Vol 2., No. 7 (Spring 2021)
Julia Lane, Phd, Writing Services Coordinator, Student Learning Commons
Early in the pandemic, Kate Elliott, a Graduate Writing Facilitator with the SFU Student Learning Commons, wrote Maintaining Social Cohesion in a Time of Social Distancing, a blog post which she generously allowed me to contribute to. The post was about the opportunities that this moment of seeming isolation presents to get creative about supporting connectivity through virtual means.
Here I am over a year later reflecting once again on Kate’s incredible ability to focus on connectivity in the time of social/physical distancing within a week of everything shutting down the first time. We have been told to maintain distance from one another to keep each other safe, but that doesn’t mean that we can safely forego the social. It is clear that Kate’s emphasis on the ongoing need for social connection remains central. Throughout this past year, writing centres have been challenged to re-consider and re-imagine our roles in our wider institutions and to get creative with opportunities to support human connection—remotely—while we all experience ongoing crisis.
This crisis has been at times in the background and at times in the foreground of our lives, but I find it essential to maintain a persistent awareness that we are, in fact, continuing to work and teach through crisis. Some people around us may choose to use the term “new normal,” but the concept of “normalcy” has always been highly problematic (an abundance of queer and disabilities studies work has shown us that). What’s more, for many people, existing in perpetual crisis is also not “new.” These have been unexpected and challenging realizations for me as I have lived in the pandemic.
It strikes me that, as we see the vaccine roll out and increased discussions about returning to campus, it is equally crucial to stay aware of the ongoing nature of this crisis: we are still offering writing, learning, and language support against the backdrop of global crisis. We are still offering that support to students who may be in the midst of personal crises. Some of us who are offering that support are also, ourselves, (still) in the midst of personal crises. We cannot simply flip a switch and get over or past COVID-19. There is no single day on which we will get back to normal. Instead, as with other world crises, efforts to re-build and re-imagine will need to be sustained and collective in order to be effective. And, as Kate also points out, we must do what we can to keep putting the most vulnerable at the forefront of our planning, or we risk compounding their vulnerability.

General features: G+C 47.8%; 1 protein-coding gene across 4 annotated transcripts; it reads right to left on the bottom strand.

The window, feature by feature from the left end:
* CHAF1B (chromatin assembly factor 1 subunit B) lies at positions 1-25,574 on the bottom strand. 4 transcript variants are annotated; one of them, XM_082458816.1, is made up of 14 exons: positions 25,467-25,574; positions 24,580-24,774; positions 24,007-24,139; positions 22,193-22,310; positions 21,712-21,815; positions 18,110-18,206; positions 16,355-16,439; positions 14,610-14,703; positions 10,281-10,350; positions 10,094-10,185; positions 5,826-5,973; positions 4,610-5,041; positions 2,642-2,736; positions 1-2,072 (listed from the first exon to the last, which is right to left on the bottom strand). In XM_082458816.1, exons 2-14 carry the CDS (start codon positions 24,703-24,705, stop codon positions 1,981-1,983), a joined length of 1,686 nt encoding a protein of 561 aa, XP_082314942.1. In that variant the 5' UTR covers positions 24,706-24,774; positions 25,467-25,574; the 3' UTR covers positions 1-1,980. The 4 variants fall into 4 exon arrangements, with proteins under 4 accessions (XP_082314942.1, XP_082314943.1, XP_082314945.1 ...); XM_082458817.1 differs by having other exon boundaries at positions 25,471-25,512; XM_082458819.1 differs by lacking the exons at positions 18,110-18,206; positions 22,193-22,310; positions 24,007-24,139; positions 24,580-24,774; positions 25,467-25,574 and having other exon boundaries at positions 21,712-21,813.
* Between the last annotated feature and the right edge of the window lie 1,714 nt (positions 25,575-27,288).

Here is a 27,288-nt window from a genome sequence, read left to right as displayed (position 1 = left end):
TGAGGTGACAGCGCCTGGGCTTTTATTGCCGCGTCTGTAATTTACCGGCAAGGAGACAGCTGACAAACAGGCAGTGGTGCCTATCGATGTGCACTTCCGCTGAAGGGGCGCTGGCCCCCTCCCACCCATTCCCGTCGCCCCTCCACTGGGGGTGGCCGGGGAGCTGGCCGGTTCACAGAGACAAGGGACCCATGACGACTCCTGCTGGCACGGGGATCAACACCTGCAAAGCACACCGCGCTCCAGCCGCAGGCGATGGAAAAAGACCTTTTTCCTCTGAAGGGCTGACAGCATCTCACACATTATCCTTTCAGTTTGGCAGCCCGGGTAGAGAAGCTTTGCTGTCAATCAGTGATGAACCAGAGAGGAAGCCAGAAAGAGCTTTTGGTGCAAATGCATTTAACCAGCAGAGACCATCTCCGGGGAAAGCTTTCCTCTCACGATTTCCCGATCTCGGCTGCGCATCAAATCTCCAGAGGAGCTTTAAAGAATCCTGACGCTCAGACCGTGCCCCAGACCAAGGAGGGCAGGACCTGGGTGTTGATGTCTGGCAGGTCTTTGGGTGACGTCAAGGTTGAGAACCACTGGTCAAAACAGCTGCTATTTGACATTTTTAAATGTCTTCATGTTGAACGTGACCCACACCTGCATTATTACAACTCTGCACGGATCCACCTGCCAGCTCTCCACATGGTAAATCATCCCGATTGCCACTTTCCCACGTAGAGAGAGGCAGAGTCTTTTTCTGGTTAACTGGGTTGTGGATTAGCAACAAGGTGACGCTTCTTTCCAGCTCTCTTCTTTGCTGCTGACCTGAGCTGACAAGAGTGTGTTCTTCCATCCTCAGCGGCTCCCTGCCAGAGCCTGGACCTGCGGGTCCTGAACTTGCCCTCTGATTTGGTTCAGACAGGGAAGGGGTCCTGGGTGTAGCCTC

Recently, our staff team in the Student Learning Commons spent just a few minutes brainstorming questions we have about returning to campus in the fall 2021 semester. We produced three, single-spaced pages. The questions were still being typed into the Google doc as the meeting wrapped up. These questions covered an impressive range of terrain, from the prosaic:
“Do we need to install a screen/barrier on the reception desk?”
to the more existential
“WHY are we planning to return to campus in the fall?
Which of our programs and services are actually best supported virtually/remotely?
How do we need to shift what we are doing, again?
Where are our aims better served by resisting the shift?”
To the question of why, we have been told by our leadership that a significant reason for returning to in-person, on-campus work in the fall is to address the negative mental health impacts of the pandemic. Here I must return to my flip-switching metaphor and state that simply returning in-person to campus will not eliminate or reverse these mental health impacts. It just isn’t that simple. We need each other, yes. But simply being physically together on-campus is not a panacea. Beyond that, there are some kinds of working, learning, and even socializing that are better supported virtually, at least for some of us. I think, for example, of friends who have chronic illnesses and have been able, through the pandemic, to continue with their online classes, even when they are in hospital. I think, too, of our writing centre’s success in offering evening and weekend consultation hours online–hours which proved a hard sell for tutors and students alike when the consultations were held exclusively on campus.